Tag Archives: race

7 Lessons We Can Learn From The Jamaican Athletes in Moscow @duttyberryshow

Welcome to the DuttyBerryShow blog! As I watched the Jamaican team compete during the 2013 World Championships, I couldn’t help feeling inspired.  Athletics to me isn’t just a sport. It represents a physical exhibition of passion, determination, talent and courage.  By taking a closer look at these events, several life lessons can be attained and hopefully utilized to enhance our ability to react and understand many of life’s challenges.

  1. Life is a b*t*h


Have you ever felt as if you were cursed?  I’m sure we all have felt that way at one point in our lives.  Sometimes, we aspire towards a goal but for some unknown reason, we keep hitting into hurdles.  Kaliese Spencer came into the championships as one of the favorites in the 400m hurdles.  Sadly, she was disqualified in the heats and just as a window of hope appeared in the 4*4 relay, the team acquired a disqualification.  Can you imagine how devastated she must feel?  Some may blame it on obeah, others will simply term it as bad-luck, while the optimist will view it as ‘just a phase’.  Whatever you term it, we can all conclude that life is full of ups and downs.  Failure is inevitable. So the question is, will you dwell in your negativity or visualize yourself clearing the other hurdles ahead?

 2)  Sometimes our best isn’t good enough to get us to where we’d want to be


You must have seen Stephanie McPherson running her heart out in the 400m final or Kimberly Williams acquiring a new Personal Best (14.62) in the triple jump, just missing out on the bronze medal or even Nickel Ashmeade being denied the bronze medal by Curtis Mitchell in the 200m final.  Performing at your very best, despite falling short, should never be overlooked.  It’s imperative that you learn that doing your best, won’t always make you a ‘winner’ but you should still be proud of your efforts. So big up all the athletes who represented us well, whether you medalled or not!

3) Always trust God 

ALeqM5i0YwCzhGXm21E5DKcI6Tt2y8g8XQFor every achievement, never forget to thank God. When life gets hard, often times it is our spirituality that will take us through it.  Those moments when you are uncertain about the future or feeling doubtful, that is when your spiritually should provide guidance. Be grateful. Be thankful, just like Shelly-Ann Fraser-Pryce. I swear, she never forgets God in all her success.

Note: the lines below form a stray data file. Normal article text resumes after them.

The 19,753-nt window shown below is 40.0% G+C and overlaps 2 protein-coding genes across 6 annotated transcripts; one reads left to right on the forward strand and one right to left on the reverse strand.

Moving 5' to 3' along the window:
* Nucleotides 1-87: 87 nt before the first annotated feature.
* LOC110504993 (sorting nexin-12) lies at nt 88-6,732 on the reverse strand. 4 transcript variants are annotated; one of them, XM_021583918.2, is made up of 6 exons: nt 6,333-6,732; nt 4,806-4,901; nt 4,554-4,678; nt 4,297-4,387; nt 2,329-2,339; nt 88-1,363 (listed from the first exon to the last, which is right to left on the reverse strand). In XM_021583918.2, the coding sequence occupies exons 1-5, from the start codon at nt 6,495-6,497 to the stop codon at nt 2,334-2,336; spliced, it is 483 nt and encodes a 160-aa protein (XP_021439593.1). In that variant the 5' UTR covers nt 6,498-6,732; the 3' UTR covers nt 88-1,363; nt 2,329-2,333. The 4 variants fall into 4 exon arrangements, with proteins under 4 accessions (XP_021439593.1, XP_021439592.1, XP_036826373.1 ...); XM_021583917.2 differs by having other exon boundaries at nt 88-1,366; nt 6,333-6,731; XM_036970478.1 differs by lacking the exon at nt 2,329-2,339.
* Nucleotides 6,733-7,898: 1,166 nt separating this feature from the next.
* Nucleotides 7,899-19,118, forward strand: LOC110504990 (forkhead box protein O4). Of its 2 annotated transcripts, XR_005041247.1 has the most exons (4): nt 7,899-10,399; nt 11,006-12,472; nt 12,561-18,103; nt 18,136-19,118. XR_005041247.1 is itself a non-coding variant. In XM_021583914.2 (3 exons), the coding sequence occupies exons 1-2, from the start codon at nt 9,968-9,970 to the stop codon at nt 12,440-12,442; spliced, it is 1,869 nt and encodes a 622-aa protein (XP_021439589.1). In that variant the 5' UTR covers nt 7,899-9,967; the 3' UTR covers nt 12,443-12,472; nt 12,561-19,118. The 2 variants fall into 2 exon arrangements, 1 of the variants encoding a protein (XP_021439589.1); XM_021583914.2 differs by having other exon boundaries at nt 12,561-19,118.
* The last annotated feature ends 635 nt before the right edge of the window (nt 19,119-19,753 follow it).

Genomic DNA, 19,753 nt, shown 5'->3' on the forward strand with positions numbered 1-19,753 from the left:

4) Never give up. Don’t simply dream.., chase,hunt and capture your goals


That final leg by Javon Francis will be a story we share to our grandchildren when we are old and grey.  The Jamaican 4*4 relay team, despite losing one of their fastest sprinters due to injury, refocused and prepared themselves to execute.  Not only did they prepare well, they ran vehemently to attain the silver medal.  This goes to show how powerful the mind is. If you can believe it, you can achieve it. Never place your dreams in a cabinet for it to remain unused and remain stationary.  Pursue your goals like a cheetah in the wild searching for prey.

5) Be an Inspiration to others


Too whom much is given, much is expected.  Always try to motivate those around you, especially when you discover that they may aspire to be like you.  Usain Bolt, as accomplished as he is, seems to always ensure that he contributes by building the confidence of those around him.

6) Never Allow yourself to be intimidated by others


Am I the only one who found it funny to hear Warren Weir state his intent to beat Bolt? Did you watch the post race interview with Kemar Bailey-Cole complaining and blaming himself for not getting a medal? Bear in mind that Bolt, Gatlin and Carter ran faster all season yet he still believed that he was good enough to gain a medal. These two young men are very confident in their abilities and are fearless.  This is the sort of character that makes one a champion.

7) Your failure is sometimes necessary to create an opportunity for someone else


In 2008, Shelly-Ann Fraser-Pryce addition to the Jamaican team prevented Veronica Campbell-Brown from competing in the 100m at the Olympic Games in Beijing.  At the time Shelly was an unknown talent and many people felt Veronica should have been selected instead of Shelly. As fate would have it, Shelly went on to become the first Caribbean woman to win 100m gold at the Olympic Games. Similarly, Nesta Carter’s 1st individual medal was alot easier to attain with Asafa Powell, Yohan Blake and Tyson Gay, three of the fastest men in 100m history, out of the picture.  To be honest, I believe that Carter was most deserving of the opportunity to compete in the 100m in Moscow. So as weird as it sounds, in some strange way, your fall might just be destined to allow someone else a chance to rise.